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Be On Guard for In-Home Drowning Dangers

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Home drowning prevention tips

Cooler weather in most of the country means swimming pools have closed for the season, but parents and caregivers should know that other drowning dangers still exist in and around the home.

The U.S. Consumer Product Safety Commission (CPSC) is warning that children need to be supervised around the home and protected from these potentially hidden drowning hazards. Parents of young children can never let their guard down when it comes to water. They need to be aware that bathtubs, buckets, and other containers in and around the home pose drowning hazards all year long.”

Though an average of about 280 children younger than 5 years old drown in swimming pools each year, an average of about 150 additional children also drown at home in bathtubs, hot tubs and spas, buckets, toilets, trash cans, landscape or fish ponds and decorative fountains. After pools, more children drown in bathtubs than in any other product in and around the home. For 2002 (the most recent year of complete data), CPSC has reports of 69 children younger than 5 who drowned in bathtubs. Most bathtub drowning cases involved a child left unattended in the tub. In at least 27 of the 69 incidents, another child was also in the tub.


  • Young children can drown in even small amounts of water. Never leave young children alone near any water.
  • Always keep a young child within arm’s reach in a bathtub. Never leave to answer the phone, answer the door, get a towel or for any other reason. If you must leave, take the child with you.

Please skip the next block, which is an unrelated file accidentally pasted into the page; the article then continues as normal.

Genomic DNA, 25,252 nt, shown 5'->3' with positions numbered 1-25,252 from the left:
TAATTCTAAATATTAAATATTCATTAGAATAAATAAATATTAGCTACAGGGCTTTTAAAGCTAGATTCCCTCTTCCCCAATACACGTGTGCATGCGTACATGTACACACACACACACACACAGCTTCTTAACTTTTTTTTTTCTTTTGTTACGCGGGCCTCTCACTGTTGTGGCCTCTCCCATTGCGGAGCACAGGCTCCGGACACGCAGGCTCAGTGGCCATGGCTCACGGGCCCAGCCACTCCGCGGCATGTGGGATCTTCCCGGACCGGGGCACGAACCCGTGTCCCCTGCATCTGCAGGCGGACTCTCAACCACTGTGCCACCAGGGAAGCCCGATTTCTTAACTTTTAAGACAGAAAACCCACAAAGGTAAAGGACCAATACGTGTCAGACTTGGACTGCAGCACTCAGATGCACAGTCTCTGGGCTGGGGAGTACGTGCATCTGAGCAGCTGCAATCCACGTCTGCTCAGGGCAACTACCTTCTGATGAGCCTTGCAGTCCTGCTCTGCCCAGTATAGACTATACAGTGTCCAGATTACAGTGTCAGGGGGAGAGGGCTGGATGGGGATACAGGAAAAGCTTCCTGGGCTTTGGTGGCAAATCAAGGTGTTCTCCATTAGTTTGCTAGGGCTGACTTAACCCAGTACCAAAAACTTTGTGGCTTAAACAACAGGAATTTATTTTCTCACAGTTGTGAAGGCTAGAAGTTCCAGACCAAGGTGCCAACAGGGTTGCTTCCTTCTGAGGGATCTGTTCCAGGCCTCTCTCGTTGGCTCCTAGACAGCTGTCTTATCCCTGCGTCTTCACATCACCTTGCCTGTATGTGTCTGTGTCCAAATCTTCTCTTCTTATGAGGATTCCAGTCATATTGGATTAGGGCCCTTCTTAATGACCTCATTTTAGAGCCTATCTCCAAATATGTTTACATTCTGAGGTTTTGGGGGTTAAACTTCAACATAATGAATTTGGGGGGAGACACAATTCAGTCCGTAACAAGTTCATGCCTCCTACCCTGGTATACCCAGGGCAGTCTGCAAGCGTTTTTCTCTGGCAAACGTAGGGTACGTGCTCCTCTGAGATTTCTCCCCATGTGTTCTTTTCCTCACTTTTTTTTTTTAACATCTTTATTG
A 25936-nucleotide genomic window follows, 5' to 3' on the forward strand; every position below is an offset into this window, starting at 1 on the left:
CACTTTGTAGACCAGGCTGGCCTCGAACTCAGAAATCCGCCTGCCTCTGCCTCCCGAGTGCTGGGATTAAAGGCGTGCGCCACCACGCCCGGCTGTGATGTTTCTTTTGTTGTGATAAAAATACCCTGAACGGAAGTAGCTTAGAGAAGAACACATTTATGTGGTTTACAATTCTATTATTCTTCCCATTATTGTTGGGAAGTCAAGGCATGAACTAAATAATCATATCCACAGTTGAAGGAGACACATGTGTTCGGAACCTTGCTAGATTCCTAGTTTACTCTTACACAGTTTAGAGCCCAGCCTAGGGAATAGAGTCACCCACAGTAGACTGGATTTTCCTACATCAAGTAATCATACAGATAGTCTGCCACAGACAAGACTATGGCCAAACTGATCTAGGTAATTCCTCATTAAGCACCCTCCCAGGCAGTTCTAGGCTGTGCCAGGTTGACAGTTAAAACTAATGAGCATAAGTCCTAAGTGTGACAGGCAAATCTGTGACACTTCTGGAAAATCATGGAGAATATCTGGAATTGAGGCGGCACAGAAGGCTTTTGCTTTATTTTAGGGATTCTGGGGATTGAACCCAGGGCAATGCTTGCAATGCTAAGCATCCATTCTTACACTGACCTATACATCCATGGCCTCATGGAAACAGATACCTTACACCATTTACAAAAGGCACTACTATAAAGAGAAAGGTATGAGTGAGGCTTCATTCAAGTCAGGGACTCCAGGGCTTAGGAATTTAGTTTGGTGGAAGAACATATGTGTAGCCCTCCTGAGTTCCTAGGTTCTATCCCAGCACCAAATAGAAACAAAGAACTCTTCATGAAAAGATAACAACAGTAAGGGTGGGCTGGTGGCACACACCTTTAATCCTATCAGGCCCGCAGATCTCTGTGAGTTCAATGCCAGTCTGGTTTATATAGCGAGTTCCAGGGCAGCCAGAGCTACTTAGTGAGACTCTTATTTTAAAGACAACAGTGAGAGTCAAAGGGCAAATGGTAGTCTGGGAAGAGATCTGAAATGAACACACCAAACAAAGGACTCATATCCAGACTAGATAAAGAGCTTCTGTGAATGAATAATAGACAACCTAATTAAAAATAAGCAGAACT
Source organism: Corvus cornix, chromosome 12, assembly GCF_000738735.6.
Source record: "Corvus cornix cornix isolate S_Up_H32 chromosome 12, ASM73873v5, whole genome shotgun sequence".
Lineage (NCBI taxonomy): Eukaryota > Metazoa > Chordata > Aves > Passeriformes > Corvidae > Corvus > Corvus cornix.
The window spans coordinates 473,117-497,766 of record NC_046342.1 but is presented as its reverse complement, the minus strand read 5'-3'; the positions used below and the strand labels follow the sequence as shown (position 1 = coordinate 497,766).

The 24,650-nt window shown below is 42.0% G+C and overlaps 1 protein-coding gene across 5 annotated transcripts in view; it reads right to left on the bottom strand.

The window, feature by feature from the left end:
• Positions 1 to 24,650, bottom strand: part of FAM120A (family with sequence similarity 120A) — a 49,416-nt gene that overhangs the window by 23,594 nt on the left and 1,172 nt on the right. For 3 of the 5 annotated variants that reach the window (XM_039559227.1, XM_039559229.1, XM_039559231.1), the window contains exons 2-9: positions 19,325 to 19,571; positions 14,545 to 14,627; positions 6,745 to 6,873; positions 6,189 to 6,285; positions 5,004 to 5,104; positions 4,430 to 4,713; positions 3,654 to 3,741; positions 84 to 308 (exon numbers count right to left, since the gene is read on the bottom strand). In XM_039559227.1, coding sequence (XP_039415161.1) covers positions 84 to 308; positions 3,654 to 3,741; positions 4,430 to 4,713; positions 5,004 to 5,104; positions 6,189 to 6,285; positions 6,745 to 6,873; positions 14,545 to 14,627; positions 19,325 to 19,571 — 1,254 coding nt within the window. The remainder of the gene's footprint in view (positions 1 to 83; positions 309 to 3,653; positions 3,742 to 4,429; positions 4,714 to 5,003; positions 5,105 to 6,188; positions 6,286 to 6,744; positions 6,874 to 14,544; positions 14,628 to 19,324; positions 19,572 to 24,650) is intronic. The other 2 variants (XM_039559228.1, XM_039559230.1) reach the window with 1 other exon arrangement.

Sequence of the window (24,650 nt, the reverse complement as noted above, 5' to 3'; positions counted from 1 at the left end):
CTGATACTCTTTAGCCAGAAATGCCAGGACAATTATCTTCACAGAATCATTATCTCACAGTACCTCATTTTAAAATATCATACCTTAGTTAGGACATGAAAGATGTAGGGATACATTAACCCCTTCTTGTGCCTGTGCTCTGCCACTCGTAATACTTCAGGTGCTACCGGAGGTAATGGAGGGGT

• Don’t leave a baby or toddler in a bathtub under the care of another young child.
  • A baby bath seat is never a substitute for supervision. A bath seat is a bathing aid, not a safety device. Babies can slip or climb out of bath seats and drown.
  • Keep toilet lids down to prevent access to water. Consider using toilet clips to stop young children from opening the lids.
  • Consider keeping children out of bathrooms by using bathroom door latches that are out of reach of young children.
  • Never leave a bucket containing even a small amount of liquid unattended. After using a bucket, always empty and store it where young children cannot reach it. Buckets left outside can collect rainwater and are a hazard. Toddlers can fall headfirst into 4- and 5-gallon buckets and drown.
  • To prevent children from gaining access to spas or hot tubs when not in use, always secure safety covers and barriers. Non-rigid covers (such as solar covers) do not provide protection from drowning. They can appear to be in place even after children slip underneath them into the water.
  • Learn CPR (cardiopulmonary resuscitation). It can be a lifesaver when seconds count.

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KJ Feury RN APN, C
Phone: 973-971-4327 
Fax: 973-290-7350